Nevertheless, the superiority of the steam engines was waning.  Development and progress were increasing rapidly.  The next car, of Lemaitre, in terms of overall finishing time, averaged 18.3 miles per hour.  Each race seems to be resulting in an increase in overall speed, regardless of the weather or course.  In other words, significant progress was being made.  In just a few short years, petrol engines would relegate steam power, in vehicles, to a thing of the past.

 

By Travis Turner of GPevolved.com

 

If you are interested in staying current on my progress through motorsport history, please consider taking a moment to follow the GPevolved Facebook page, or the @GPevolved Twitter account.

 

Sources:

Mercedes and Auto Racing in the Belle Epoque: 1895 – 1915, Robert Dick (2005).

Encyclopedia of Auto Racing Greats, Cutter and Fendell (1973).

A Record of Motor Racing 1894 – 1908, Gerald Rose (1949).

 

The 1896 Paris to Marseille to Paris.

GPevolved title graphic for Paris to Marseilles, 1896

The Formation of the Automobile Club de France.

Men of the Day No.761: Caricature of Le Comte ...
Men of the Day No.761: Caricature of Le Comte Albert de Dion. Caption reads: “Automobile” (Photo credit: Wikipedia)

It was November 1895.  The committee that sponsored the major city to city race last summer had to determine its future.  Initially, there was some disagreement as to whether the committee should remain just that, a committee, or become a proper club.  In the end, the Automobile Club de France was formed at the “Quai d’Orsay” home of the Comte de Dion on November 12, 1895.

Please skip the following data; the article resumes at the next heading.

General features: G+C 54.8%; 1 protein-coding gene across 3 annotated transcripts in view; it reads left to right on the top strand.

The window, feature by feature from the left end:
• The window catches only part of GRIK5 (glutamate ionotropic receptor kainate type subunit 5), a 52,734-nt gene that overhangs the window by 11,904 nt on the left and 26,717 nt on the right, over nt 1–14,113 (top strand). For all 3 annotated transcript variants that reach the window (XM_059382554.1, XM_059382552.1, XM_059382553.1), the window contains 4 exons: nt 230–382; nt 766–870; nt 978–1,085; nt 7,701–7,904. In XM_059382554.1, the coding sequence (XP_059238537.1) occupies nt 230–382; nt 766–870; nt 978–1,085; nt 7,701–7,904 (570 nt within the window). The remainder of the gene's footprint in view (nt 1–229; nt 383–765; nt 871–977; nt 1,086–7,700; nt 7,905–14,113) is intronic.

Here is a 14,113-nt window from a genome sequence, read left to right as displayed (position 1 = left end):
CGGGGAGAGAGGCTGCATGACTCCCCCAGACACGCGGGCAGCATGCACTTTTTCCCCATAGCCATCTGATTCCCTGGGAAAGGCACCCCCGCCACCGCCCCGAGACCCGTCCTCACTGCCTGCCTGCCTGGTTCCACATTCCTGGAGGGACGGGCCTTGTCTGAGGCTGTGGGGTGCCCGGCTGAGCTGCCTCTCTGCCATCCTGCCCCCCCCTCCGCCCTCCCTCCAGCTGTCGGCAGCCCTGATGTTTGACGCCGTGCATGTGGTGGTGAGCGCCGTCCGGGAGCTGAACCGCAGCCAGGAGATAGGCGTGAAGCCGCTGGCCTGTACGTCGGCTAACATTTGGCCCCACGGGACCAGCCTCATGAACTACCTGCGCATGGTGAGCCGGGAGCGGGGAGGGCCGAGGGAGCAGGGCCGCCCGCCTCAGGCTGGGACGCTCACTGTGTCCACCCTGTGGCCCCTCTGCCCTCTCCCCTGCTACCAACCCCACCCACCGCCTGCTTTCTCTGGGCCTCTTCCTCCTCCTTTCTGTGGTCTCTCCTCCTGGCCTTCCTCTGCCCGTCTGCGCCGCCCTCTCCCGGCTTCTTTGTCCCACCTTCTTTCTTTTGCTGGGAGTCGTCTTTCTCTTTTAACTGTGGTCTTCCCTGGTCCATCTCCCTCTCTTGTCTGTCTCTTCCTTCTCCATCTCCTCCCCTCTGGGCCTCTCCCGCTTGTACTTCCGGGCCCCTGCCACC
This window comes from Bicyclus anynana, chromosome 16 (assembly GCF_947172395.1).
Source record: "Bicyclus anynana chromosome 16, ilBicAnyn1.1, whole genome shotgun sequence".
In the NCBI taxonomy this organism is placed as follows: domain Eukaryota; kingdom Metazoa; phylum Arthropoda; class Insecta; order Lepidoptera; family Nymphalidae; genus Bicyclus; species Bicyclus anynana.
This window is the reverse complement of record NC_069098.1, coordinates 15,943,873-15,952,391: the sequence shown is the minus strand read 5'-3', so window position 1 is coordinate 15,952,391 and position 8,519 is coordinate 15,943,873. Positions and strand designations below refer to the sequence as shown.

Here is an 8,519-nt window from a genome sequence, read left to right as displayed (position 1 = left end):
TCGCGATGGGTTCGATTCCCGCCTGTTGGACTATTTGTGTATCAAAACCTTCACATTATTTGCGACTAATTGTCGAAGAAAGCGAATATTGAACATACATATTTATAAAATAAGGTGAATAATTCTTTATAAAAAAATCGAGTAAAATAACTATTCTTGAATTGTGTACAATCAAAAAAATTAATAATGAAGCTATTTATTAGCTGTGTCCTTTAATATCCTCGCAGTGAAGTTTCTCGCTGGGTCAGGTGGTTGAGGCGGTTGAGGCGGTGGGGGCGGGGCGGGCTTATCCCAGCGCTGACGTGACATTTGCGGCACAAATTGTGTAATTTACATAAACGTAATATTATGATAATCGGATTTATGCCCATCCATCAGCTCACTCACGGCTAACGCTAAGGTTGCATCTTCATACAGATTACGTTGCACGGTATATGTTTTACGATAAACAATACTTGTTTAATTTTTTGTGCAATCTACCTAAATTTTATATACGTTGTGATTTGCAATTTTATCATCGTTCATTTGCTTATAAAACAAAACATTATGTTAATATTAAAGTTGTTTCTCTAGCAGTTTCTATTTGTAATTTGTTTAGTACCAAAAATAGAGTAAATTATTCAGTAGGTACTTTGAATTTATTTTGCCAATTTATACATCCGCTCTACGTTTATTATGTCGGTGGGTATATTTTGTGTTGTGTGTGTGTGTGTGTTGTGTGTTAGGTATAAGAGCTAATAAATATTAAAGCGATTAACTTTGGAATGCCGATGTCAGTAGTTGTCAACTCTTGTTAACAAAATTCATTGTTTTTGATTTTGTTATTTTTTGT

Why is this important?  Let me tell you.  For the first time, the burgeoning motorsport movement, as it were, had a head.  Moreover, the formation of a French national automobile club assisted in cementing France’s leadership of the movement.

Following its formation in November 1895, the high-society types that formed the club started work on a major city to city race for the upcoming 1896 motor racing season.

Paris to Marseilles and back was chosen as the general destinations of the race.  However, all-night racing (as used in the 1895 Paris to Bordeaux) was abandoned in favor of a timed-stage setup.  There seems to have been a recognition that the all-out endurance type of event, through the night and on unfamiliar roads, was simply too dangerous.  In other words, the means did not justify the ends.

January 1896: The Route from Paris to Marseilles, and Back, was Published.

The race was to start and end in the epicenter of early motorsport culture: Paris.  From Paris, the race was to go have daily stages to Auxerre, Dijon, Lyons, and Avignon, before arriving in Marseilles.  The route in return was only slightly different.  But, in publishing the details as early as January 1896, it was clear that the new Automobile Club de France meant business.

February 1896: Classes Introduced.

Das benzinbetriebene Dreirad Voiturette von Lé...